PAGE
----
- What IT equipment is available or if you need to bring your own devices
Always double-check the details beforehand if you’re unsure. It’s much better than getting it wrong on the day!
Do Your Research
Regardless of the topic, it’s good to know information about the business’ objectives, their recent projects and developments (and even failures), details about competitors in the market, current opportunities in the industry and the challenges currently faced by the business. You can incorporate these into your material to give a more focused presentation that will demonstrate a clear understanding of the role you’d play in growing the business.
Also try to find out as much about your audience as you can. It could be one or two interviewers or a panel with different areas of expertise. Know your audience and ensure your content will be engaging for everyone, for example by keeping industry jargon to a minimum to make sure your ideas will be understood by everyone in the room.
Structure Your Presentation
Your presentation should follow a logical structure, with an introduction to yourself, the topic you’ll be exploring and the angle you’ll be working on, and a conclusion that sums up the key points made and the most important ideas the interviewers should take away with them.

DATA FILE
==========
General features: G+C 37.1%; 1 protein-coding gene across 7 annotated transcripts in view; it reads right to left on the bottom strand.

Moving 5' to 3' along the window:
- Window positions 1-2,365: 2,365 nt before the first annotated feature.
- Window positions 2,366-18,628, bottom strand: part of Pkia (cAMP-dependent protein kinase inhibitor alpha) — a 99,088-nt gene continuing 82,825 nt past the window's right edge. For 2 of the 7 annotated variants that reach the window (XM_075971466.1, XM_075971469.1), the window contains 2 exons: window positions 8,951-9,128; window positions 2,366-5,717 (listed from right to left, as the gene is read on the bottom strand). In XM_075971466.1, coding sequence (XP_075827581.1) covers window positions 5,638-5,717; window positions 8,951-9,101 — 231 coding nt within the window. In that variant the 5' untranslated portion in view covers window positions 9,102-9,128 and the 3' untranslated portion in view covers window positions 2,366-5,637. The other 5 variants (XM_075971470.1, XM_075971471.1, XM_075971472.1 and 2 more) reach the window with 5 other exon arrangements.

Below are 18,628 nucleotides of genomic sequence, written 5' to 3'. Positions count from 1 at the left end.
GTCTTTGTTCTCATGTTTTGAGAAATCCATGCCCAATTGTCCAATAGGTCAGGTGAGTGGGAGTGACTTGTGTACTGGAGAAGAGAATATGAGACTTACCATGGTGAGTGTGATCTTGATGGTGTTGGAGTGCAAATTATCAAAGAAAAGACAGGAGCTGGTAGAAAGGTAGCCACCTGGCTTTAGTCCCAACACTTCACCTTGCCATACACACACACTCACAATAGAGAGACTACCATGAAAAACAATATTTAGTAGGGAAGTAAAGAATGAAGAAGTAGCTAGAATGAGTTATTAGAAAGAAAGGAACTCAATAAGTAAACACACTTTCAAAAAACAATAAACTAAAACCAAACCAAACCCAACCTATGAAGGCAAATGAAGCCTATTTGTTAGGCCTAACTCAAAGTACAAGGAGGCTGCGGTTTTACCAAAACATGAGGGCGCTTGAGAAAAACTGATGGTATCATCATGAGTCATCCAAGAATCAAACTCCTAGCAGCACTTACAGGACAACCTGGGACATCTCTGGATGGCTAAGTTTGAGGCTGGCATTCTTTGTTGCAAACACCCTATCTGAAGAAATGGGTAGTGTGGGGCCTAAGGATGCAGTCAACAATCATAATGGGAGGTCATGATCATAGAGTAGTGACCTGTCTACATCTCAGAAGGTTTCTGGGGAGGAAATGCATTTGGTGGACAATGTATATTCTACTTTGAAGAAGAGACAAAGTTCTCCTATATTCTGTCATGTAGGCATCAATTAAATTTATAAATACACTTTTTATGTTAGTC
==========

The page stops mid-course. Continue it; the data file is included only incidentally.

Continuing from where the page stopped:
Choose a Simple Design
You want your interviewer(s) to engage with you, and not be distracted by the content on your slides. To make sure you do this, keep your slides clean and simple by doing the following:
- Break down text into short bullet points containing only the most important information
- Only give slides to the most important ideas and not every single one, as you need to give interviewers time to engage with your points before moving on to the next
- Don’t use unnecessary gimmicks like sounds and funky slide animations/transitions
- Choose a theme and stick to it throughout the presentation
Keep it Interesting
Try to use a mix of text, images, graphs, statistics and even videos to demonstrate your ideas. Don’t create visuals for the sake of it but do find new ways of presenting your ideas. It will also show off your computer skills, so it’s a double win.
Use the Company Brand
Instead of keeping your slides black and white and ultimately forgettable, consider using the fonts and colours on the company website in your presentation.
Back-Up Your Ideas With Figures
Where appropriate, use statistics, facts and quotes to back up your ideas. You can also use real-life examples of similar things that have been done in the industry or in other countries that have shown good success rates to show the feasibility of your ideas.
If you do decide to do this, make sure to provide reference material for the sources you used, and even consider providing some recommended reading for the interviewer as this will show you have a breadth of knowledge about the industry that goes beyond the content in your slides.